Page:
The behavioral inhibition system (BIS) activates in the presence of potential threats or response conflict. To minimize negative outcomes, the BIS inhibits impulses and induces deliberate and cautious thinking. Conversely, past research shows when people feel safe from harm (e.g., anonymous, powerful), the BIS is less active so people are less inhibited and act more reflexively (McNaughton & Gray, 2000).
Unethical behavior often involves acting on initial impulses to pursue self-interest at the expense of others. These unethical or objectionable behaviors occur when people feel safe from harm and are disinhibited, and thus are more likely under conditions of anonymity or power. It is important to explore other contexts where unethical behavior might ensue because these actions can be illegal, immoral, and harmful to others. The purpose of our research was to explore whether group contexts facilitate unethical tendencies. Past research shows that people feel safer in groups because they are less identifiable and can diffuse responsibility by spreading blame among fellow group members if outcomes become negative (Park & Hinsz, 2006). Also, when individuals make decisions in groups they often reach consensus and feel validated and certain on how to act. If people feel more certain and safer in groups they should be less inhibited. Thus, we hypothesize people will be more willing to act more unethically when with others compared to when alone.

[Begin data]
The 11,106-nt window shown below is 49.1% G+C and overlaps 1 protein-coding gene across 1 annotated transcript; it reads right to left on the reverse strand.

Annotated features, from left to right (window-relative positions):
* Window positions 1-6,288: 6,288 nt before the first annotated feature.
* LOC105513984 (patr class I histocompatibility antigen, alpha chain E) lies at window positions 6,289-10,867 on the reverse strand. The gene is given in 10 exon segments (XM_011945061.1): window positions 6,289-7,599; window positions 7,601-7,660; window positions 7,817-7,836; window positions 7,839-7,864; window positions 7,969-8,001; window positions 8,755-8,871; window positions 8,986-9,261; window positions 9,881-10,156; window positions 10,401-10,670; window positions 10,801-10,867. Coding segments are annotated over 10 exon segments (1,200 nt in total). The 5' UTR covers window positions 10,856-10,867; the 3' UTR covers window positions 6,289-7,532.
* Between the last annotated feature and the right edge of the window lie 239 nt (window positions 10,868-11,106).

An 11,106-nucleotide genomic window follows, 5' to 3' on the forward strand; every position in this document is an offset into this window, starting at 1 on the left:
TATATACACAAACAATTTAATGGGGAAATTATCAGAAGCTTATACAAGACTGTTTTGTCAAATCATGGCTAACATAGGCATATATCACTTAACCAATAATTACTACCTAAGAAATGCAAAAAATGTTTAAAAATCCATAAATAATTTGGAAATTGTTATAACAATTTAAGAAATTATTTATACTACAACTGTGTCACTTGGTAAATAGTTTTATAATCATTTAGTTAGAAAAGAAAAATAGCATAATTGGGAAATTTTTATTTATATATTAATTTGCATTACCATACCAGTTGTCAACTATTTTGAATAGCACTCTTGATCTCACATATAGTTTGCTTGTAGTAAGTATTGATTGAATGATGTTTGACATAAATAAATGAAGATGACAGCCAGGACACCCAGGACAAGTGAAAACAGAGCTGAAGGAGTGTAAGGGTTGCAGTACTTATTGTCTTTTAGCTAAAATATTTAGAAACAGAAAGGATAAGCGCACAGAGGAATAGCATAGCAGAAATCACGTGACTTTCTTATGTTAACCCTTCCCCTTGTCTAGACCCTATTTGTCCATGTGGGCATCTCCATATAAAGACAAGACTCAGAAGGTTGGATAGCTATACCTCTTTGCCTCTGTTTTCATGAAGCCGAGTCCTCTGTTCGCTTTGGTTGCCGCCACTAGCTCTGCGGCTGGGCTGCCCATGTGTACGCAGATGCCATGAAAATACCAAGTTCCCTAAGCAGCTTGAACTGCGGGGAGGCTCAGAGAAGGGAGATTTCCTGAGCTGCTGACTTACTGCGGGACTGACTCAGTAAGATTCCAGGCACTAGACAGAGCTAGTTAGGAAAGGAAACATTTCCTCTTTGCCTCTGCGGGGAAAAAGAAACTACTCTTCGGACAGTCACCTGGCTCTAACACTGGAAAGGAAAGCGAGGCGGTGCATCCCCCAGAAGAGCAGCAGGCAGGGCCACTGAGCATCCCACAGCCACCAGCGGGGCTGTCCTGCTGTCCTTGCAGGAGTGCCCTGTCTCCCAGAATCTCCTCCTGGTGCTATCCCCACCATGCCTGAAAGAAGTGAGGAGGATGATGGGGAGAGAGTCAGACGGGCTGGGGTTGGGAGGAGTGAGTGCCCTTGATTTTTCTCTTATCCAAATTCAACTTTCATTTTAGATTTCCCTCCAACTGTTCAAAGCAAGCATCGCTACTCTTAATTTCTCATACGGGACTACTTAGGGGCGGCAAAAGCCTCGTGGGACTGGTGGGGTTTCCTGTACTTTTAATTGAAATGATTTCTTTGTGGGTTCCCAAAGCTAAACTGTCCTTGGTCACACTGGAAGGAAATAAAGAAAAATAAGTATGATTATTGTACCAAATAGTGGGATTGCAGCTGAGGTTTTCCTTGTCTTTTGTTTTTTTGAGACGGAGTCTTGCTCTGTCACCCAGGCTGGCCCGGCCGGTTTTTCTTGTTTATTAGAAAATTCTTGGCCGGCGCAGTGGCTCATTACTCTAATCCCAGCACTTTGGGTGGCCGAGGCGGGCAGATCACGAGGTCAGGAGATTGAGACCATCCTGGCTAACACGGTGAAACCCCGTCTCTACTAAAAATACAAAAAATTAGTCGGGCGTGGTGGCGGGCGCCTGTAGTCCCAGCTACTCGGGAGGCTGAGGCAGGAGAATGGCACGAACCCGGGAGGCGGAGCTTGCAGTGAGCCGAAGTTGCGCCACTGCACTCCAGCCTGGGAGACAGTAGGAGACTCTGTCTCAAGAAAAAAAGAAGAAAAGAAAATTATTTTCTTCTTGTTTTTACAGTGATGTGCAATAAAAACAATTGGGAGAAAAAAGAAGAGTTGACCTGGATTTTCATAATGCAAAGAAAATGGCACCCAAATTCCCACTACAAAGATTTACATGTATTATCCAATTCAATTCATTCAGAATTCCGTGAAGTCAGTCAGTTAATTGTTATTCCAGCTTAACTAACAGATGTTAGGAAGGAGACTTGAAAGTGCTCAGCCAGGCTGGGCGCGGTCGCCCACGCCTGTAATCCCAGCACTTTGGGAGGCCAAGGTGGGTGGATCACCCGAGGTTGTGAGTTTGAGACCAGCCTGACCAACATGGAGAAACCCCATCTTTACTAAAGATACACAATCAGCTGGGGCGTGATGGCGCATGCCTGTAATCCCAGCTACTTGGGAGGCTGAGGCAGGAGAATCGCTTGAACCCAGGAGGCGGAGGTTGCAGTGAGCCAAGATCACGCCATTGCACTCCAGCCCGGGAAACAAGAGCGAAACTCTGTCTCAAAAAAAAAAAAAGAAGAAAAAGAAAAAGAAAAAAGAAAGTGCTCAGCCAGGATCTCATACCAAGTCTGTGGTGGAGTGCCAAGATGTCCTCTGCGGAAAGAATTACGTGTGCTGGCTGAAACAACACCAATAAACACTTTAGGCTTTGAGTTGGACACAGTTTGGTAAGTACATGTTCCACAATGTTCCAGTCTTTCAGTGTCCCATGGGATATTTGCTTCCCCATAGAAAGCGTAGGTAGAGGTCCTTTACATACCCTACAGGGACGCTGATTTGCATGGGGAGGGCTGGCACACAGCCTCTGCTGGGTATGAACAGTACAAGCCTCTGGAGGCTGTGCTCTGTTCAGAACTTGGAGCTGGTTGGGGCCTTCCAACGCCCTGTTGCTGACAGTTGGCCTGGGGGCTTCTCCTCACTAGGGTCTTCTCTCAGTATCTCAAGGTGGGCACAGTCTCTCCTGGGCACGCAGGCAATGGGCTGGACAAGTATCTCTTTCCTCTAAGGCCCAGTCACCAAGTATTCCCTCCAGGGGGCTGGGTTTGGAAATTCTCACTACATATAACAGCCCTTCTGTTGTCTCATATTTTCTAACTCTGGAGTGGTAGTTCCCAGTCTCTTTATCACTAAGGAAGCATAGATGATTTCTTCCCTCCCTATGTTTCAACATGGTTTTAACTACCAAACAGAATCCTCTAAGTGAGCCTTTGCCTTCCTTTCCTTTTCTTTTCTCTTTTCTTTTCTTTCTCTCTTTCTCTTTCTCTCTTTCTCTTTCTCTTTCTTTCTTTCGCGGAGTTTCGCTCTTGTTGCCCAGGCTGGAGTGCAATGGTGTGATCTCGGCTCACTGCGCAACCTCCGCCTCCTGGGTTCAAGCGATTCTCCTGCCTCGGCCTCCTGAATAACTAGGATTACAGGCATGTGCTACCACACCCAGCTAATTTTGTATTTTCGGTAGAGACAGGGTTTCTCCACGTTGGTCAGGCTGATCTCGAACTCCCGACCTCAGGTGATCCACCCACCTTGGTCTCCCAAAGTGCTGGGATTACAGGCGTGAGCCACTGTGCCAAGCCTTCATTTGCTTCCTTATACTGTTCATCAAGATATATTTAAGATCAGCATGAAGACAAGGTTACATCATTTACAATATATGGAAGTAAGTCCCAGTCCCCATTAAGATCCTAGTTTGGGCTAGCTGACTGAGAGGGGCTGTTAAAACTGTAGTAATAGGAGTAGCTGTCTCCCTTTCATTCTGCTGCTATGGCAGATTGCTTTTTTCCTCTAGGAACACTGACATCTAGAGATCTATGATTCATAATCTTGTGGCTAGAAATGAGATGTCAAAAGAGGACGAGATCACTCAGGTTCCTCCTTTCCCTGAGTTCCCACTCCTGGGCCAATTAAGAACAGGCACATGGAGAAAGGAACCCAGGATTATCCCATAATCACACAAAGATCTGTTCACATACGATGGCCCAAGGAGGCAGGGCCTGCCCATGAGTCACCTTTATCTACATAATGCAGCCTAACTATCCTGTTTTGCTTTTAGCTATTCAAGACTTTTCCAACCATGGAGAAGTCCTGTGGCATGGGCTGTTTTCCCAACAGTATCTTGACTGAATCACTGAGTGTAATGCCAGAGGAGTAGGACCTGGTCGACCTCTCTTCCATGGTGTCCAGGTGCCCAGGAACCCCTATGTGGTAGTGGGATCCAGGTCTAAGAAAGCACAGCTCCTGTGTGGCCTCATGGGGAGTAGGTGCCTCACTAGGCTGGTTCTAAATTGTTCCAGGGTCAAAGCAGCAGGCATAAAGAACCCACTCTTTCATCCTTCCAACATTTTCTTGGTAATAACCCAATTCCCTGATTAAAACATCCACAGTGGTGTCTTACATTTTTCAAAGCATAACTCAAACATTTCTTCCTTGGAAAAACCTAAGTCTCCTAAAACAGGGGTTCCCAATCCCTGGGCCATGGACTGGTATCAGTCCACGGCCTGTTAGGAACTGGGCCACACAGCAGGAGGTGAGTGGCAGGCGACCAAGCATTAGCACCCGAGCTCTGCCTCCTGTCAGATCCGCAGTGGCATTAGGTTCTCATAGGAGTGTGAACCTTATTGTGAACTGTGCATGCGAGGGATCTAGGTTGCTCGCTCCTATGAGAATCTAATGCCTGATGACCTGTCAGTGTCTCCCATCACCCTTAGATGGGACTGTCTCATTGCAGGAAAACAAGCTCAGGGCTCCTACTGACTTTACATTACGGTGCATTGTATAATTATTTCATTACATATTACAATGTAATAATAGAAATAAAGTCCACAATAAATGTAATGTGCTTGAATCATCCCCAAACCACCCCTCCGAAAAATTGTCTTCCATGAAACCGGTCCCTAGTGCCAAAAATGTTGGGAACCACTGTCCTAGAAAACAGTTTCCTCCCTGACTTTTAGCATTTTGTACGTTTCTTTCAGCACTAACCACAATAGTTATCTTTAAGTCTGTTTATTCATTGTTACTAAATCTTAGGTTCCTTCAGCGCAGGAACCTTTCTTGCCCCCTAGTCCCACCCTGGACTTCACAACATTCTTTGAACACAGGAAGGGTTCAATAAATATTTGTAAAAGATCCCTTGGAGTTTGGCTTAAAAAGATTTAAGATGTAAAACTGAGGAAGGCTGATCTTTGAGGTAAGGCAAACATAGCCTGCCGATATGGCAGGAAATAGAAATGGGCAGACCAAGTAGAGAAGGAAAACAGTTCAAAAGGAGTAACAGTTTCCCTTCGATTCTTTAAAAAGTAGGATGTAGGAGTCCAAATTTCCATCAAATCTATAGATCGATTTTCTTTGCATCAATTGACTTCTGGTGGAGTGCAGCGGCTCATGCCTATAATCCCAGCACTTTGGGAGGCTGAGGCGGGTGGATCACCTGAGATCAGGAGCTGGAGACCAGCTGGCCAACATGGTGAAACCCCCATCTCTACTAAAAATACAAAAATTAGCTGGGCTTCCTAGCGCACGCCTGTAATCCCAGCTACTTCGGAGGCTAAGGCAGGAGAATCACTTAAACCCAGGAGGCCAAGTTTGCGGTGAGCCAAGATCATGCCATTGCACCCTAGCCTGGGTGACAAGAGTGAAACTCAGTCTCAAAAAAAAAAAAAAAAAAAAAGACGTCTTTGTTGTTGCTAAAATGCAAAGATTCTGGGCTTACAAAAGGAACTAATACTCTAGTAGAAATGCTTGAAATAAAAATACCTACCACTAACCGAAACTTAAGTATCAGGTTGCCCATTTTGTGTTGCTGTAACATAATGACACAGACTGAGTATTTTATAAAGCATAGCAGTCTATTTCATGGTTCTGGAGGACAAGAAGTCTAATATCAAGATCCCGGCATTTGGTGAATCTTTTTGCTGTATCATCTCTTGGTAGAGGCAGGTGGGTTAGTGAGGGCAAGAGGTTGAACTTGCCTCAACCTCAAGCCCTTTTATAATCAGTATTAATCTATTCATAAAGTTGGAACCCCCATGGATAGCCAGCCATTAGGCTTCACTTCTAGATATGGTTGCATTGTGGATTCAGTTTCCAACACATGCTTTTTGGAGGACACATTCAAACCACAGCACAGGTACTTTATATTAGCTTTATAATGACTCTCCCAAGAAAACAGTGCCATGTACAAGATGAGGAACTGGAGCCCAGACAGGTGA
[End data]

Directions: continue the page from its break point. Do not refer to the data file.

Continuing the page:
To test this prediction we conducted a survey study. Eighty-eight undergraduates from Grand Valley State University participated in the study. Participants were asked to imagine themselves in unethical scenarios and rate how willing they were to engage in the unethical behaviors that were described. We used willingness to behave unethically as a measure of BIS activation since these behaviors are often in the pursuit of self-interest and are typically inhibited to avoid looking bad in front of others. Willingness to behave unethically would indicate less BIS activity. Half of the scenarios involved acting unethically alone, while the other half involved acting unethically with others. This difference in social context was not brought to participants’ attention and the scenarios were in random order.
To test the hypothesis, a paired-sample t-test compared the average composite scores for group and individual contexts. In support of the hypothesis, results show when participants imagined themselves in groups they were more willing to behave unethically compared to when imagining themselves alone. This occurred even though there was no difference in how unethical the scenarios were rated.
This research has important implications as it provides insight into how our behavior changes due to social context. In our individualistic society we would like to think we behave consistently across situations, when in reality we have evidence to suggest the contrary. This research expands our knowledge and increases our awareness of factors that promote unethical behaviors.
*This scholar and faculty mentor have requested that only an abstract be published.